Centrist Democrats scramble House drug pricing effort

A trio of centrist House Democrats threw their party’s health care agenda into disarray Wednesday by blocking a plan that would have authorized direct government negotiation of drug prices and help pay for a $3.5 trillion social spending bill.

Reps. Scott Peters (D-Calif.), Kathleen Rice (D-N.Y.) and Kurt Schrader (D-Ore.) joined Republicans in voting against leadership-backed drug pricing language at the end of a three-day House Energy and Commerce Committee markup of the sweeping package. The 29-29 tie vote meant the provision could not advance.

While top Democrats believe they can restore the policy later in the legislative process, the public standoff on the House Energy and Commerce Committee underscored the significant hurdles ahead in securing the near-unanimous support Democrats will need to advance the bill.

Energy and Commerce Chair Frank Pallone (D-N.J.) made multiple appeals to the centrists to support the drug pricing language, saying it was essential to negotiating a final package with the Senate.

Pallone also stressed that Democrats were unified in supporting the same drug pricing provision when it first came up for a vote in 2019. Peters previously told POLITICO he supported the bill because he knew it wouldn’t pass the Senate and simply wanted to advance the debate on the issue.

The moderates’ stand could complicate Democrats’ push to reform a slew of federal health programs as part of their $3.5 trillion bill since the drug pricing piece would have generated as much as $700 billion in projected savings over a decade to spend on other health policy priorities.

The vote took place the same day that Speaker Nancy Pelosi and her leadership team asked committee leaders to complete and submit their pieces of the domestic spending bill.

Pelosi spokesperson Henry Connelly reiterated that a provision lowering drug costs “will remain a cornerstone of the Build Back Better Act as work continues between the House, Senate and White House on the final bill.”

Progressive advocacy groups vowed to ramp up the pressure on the holdouts. The drug industry’s big trade group, the Pharmaceutical Research and Manufacturers Association, said the vote “should be a strong signal to the House leadership that there is broad support for lowering costs for patients without sacrificing access to new cures and treatments.”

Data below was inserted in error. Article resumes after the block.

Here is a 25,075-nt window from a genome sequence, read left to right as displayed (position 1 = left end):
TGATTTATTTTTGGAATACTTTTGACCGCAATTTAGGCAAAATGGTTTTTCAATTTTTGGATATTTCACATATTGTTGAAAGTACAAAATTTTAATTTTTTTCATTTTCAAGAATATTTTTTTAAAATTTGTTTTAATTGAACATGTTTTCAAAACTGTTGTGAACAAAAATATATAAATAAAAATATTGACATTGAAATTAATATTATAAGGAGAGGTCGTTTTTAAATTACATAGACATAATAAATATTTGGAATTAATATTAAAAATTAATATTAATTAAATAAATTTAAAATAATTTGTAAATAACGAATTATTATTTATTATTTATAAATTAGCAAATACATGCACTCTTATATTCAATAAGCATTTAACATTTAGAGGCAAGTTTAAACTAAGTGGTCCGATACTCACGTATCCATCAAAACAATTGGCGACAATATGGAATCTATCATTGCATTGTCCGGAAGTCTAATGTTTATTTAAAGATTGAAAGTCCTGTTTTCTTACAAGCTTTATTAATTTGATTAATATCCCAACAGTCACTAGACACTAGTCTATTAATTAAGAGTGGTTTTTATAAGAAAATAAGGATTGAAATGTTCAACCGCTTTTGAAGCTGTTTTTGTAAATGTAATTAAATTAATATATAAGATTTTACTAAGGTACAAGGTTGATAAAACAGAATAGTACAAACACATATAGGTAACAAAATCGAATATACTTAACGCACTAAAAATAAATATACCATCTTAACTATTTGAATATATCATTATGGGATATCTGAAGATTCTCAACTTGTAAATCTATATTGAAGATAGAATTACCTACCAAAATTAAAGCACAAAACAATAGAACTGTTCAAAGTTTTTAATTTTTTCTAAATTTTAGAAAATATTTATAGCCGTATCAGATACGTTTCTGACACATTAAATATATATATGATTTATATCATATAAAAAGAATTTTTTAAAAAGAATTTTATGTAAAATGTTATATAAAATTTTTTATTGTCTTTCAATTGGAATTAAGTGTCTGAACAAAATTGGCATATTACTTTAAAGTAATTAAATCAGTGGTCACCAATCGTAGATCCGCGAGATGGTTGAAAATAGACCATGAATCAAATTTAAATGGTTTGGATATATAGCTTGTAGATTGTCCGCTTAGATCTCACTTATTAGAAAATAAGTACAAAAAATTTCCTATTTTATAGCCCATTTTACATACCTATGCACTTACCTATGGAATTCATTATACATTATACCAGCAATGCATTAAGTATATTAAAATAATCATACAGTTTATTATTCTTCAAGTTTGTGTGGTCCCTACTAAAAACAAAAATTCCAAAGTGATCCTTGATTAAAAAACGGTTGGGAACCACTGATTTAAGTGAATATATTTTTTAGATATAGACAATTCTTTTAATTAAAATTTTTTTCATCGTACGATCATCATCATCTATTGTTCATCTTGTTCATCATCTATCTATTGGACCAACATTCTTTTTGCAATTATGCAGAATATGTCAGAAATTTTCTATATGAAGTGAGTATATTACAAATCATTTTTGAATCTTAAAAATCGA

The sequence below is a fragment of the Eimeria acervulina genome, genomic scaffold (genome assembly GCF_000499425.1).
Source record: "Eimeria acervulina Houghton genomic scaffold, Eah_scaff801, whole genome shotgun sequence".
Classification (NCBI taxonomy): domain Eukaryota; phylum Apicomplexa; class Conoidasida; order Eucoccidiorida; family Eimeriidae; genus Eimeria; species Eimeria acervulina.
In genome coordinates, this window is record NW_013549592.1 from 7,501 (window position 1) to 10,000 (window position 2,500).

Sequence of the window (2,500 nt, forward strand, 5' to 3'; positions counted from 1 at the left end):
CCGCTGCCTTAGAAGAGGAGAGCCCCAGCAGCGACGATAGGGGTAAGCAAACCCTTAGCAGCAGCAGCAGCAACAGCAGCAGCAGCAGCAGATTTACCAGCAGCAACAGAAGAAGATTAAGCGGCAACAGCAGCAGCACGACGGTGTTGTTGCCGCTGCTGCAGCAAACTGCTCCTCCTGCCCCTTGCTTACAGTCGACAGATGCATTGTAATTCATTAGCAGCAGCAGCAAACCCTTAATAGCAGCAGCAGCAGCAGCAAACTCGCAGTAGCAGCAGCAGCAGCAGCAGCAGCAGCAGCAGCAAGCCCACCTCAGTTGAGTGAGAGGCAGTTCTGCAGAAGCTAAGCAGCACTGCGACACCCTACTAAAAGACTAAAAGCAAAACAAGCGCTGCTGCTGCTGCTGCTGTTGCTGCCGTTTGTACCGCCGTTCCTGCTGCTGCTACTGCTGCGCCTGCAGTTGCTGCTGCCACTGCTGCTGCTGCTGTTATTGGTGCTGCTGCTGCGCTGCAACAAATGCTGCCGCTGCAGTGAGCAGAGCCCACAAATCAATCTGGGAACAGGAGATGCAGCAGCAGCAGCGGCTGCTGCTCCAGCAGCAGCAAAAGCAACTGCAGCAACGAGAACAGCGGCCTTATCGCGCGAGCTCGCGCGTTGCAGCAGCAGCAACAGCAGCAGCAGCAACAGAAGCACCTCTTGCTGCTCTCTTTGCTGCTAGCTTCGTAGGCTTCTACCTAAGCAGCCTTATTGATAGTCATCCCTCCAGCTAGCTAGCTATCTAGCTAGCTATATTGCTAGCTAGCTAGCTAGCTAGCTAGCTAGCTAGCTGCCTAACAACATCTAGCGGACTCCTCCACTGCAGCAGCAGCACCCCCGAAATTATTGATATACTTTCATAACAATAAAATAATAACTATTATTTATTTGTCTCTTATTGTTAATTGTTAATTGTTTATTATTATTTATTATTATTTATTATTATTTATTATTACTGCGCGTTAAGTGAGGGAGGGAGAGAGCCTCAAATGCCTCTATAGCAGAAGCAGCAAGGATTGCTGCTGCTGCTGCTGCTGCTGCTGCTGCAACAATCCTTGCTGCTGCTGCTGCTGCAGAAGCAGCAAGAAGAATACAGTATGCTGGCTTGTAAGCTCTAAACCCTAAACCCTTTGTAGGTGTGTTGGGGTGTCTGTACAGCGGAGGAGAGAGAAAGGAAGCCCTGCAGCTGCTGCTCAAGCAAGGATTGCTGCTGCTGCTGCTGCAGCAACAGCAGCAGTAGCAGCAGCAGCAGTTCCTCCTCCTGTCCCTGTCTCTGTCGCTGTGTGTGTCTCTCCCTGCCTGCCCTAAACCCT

Now, Democrats are now looking for alternative ways to salvage the policy, including passing it through the Ways and Means Committee, which shares jurisdiction over health policy. The language could also be inserted by the Rules Committee before floor debate on the social spending package.

The moderates have argued the drug pricing plan — which would allow Medicare to bargain down the prices of hundreds of medicines — would hurt innovation in the pharmaceutical industry and has little chance of passing the Senate. Instead, they pushed a narrower plan that would have limited the number of drugs subject to negotiations.

Schrader confirmed to reporters Wednesday morning that he was still a no, saying the committee’s leadership hasn’t been “working on” him as much as the other holdouts. During the markup, he argued the proposal “kills jobs and innovation” and stands no chance of passing the evenly divided Senate.

Peters railed against the leadership-backed plan for imposing “government-dictated prices” on drugs, warning it would “ruin” investment in developing new medications.

Republicans also jumped on Democrats’ internal divisions, repeatedly citing them in the committee debate to argue against drug price negotiation.

But the centrists’ alternative plan is a non-starter with progressives, who see the leadership-backed plan as vital both for fulfilling the party’s promise to lower health costs and pay for priorities like expanding Medicare benefits, adding Medicaid in red states that haven’t expanded their programs and permanently boosting Obamacare subsidies.

Top House Democrats stressed that the fight isn’t over.

The Ways and Means Committee is expected to endorse identical language on drug pricing later Wednesday afternoon. Throughout the week, Democrats on the panel defeated multiple Republican amendments to the policy, including one that would require the HHS secretary to hold off on implementing it until he can certify that the policy would not lead to any drug manufacturing jobs going to China.

Yet, even if it clears that committee hurdle, the policy faces an uncertain future in the House and Senate.

A total of five House Democrats are behind Peters’ alternative proposal, with Reps. Lou Correa (D-Calif.) and Stephanie Murphy (D-Fla.) joining the three Energy and Commerce holdouts.

“This is incredibly hard fought and we’re a long way from the end,” Rep. Peter Welch (D-Vt.), one of the leading proponents of the reform effort, told POLITICO.

Centrist Democrats in the Senate have voiced similar criticisms of the House leadership plan. And the pharmaceutical industry, which had been lobbying and running ads against the effort for weeks, is ramping up its efforts — launching on Wednesday a seven-figure blitz of print and TV ads arguing the bill would threaten their ability to combat future pandemics.

Even supporters of the Medicare price negotiation effort in the upper chamber are acknowledging the tough odds.

“I know the power pharmaceutical companies have. I see it every day in the halls of Congress,” Sen. Amy Klobuchar (D-Mo.) told activists on a call on Tuesday. “You can’t turn around a corner without finding another pharma lobbyist up here.”


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